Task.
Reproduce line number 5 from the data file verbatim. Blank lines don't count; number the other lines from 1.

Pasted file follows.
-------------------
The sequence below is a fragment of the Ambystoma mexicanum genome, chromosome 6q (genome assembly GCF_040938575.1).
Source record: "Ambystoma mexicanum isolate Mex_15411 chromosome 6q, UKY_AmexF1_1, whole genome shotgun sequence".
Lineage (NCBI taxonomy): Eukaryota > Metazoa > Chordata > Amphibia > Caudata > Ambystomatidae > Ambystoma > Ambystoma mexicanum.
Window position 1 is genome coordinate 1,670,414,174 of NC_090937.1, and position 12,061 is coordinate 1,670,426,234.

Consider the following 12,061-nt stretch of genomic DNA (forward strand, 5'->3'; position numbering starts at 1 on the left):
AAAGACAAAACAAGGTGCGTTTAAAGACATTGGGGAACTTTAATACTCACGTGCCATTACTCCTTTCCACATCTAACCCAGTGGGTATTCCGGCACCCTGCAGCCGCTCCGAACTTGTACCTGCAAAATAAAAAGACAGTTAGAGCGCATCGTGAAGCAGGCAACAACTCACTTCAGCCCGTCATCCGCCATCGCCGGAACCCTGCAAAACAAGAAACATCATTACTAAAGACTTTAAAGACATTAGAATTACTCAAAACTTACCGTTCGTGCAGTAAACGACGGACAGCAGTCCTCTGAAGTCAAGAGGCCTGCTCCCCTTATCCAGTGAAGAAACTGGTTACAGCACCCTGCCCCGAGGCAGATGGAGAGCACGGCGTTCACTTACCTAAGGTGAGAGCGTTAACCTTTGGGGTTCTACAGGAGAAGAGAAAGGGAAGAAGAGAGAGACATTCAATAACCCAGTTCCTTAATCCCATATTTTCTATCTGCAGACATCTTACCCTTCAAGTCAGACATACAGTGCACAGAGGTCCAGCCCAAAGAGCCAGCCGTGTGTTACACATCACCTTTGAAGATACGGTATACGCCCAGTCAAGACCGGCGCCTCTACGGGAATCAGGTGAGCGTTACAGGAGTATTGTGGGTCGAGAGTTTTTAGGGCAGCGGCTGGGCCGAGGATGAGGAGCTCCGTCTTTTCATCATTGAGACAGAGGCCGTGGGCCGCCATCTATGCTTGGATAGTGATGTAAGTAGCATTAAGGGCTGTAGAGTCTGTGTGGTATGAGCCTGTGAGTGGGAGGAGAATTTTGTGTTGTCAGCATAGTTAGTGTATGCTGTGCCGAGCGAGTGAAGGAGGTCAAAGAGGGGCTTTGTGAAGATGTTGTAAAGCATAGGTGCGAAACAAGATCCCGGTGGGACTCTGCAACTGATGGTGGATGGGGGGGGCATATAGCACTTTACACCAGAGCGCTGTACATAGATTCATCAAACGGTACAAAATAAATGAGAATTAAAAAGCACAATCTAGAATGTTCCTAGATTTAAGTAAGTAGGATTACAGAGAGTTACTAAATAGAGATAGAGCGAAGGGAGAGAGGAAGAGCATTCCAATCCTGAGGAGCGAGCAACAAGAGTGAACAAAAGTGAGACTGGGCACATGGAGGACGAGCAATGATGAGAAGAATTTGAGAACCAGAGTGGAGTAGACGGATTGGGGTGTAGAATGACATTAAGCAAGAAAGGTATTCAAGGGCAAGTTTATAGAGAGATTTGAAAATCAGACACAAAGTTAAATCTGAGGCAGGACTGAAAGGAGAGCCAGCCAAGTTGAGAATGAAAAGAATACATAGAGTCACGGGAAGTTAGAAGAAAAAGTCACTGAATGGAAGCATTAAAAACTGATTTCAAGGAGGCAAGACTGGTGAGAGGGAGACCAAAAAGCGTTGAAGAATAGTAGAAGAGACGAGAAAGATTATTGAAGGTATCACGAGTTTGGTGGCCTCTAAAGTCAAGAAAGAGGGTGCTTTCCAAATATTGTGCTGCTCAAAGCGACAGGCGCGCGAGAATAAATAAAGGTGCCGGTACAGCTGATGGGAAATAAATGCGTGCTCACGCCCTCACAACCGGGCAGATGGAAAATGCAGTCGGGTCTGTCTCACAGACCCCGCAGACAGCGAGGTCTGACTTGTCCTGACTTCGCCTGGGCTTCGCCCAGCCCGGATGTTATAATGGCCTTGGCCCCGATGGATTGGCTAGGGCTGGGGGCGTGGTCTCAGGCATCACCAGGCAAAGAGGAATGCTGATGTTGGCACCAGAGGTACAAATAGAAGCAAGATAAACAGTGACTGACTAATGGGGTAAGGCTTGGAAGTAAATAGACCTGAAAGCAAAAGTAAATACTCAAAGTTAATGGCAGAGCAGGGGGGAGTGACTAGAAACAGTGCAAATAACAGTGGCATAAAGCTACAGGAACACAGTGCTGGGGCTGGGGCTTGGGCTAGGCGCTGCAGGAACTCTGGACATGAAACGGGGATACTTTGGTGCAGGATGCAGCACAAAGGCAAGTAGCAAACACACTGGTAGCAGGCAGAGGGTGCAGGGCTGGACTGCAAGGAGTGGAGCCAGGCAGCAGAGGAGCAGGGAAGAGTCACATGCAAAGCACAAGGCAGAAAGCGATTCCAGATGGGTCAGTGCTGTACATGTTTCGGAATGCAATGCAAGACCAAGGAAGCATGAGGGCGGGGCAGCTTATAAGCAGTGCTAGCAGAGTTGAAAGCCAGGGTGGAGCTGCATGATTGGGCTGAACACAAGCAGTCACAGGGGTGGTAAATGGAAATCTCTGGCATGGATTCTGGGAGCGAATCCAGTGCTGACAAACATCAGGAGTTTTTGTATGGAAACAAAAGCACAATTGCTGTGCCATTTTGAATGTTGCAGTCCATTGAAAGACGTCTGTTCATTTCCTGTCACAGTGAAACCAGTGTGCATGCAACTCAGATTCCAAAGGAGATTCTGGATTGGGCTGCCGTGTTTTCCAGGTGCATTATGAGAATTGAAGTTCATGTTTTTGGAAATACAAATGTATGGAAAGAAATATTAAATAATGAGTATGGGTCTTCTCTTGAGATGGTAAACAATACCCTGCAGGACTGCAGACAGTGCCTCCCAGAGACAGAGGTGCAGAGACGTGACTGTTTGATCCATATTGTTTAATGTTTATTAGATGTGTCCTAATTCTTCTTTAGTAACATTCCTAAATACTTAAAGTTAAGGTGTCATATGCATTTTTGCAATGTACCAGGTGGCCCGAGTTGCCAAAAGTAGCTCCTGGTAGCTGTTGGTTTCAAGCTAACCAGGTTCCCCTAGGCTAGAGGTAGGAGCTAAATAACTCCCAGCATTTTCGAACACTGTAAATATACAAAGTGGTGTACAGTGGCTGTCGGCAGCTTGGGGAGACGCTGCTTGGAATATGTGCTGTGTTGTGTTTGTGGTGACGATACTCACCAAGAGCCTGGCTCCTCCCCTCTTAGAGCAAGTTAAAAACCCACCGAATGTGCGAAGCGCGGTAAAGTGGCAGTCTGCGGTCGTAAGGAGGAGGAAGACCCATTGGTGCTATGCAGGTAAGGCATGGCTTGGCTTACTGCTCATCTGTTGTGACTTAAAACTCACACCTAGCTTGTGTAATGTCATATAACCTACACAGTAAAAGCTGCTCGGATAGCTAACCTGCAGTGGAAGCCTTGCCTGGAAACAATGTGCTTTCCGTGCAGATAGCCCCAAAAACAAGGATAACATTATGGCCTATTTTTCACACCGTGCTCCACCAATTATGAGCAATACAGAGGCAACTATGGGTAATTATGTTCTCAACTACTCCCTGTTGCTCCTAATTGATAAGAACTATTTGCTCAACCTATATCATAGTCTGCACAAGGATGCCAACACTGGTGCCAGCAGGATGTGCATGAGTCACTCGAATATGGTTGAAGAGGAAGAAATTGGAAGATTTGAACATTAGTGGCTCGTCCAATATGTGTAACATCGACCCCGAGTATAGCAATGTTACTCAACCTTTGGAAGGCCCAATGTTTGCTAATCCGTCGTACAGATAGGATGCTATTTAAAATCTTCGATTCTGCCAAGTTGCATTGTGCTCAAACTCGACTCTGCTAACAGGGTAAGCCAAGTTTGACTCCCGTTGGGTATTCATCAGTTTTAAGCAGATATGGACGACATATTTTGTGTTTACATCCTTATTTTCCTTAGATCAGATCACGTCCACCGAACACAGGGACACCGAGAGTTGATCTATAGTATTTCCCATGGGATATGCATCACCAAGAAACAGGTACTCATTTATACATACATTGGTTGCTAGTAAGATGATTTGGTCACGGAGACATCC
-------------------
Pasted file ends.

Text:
Consider the following 12,061-nt stretch of genomic DNA (forward strand, 5'->3'; position numbering starts at 1 on the left):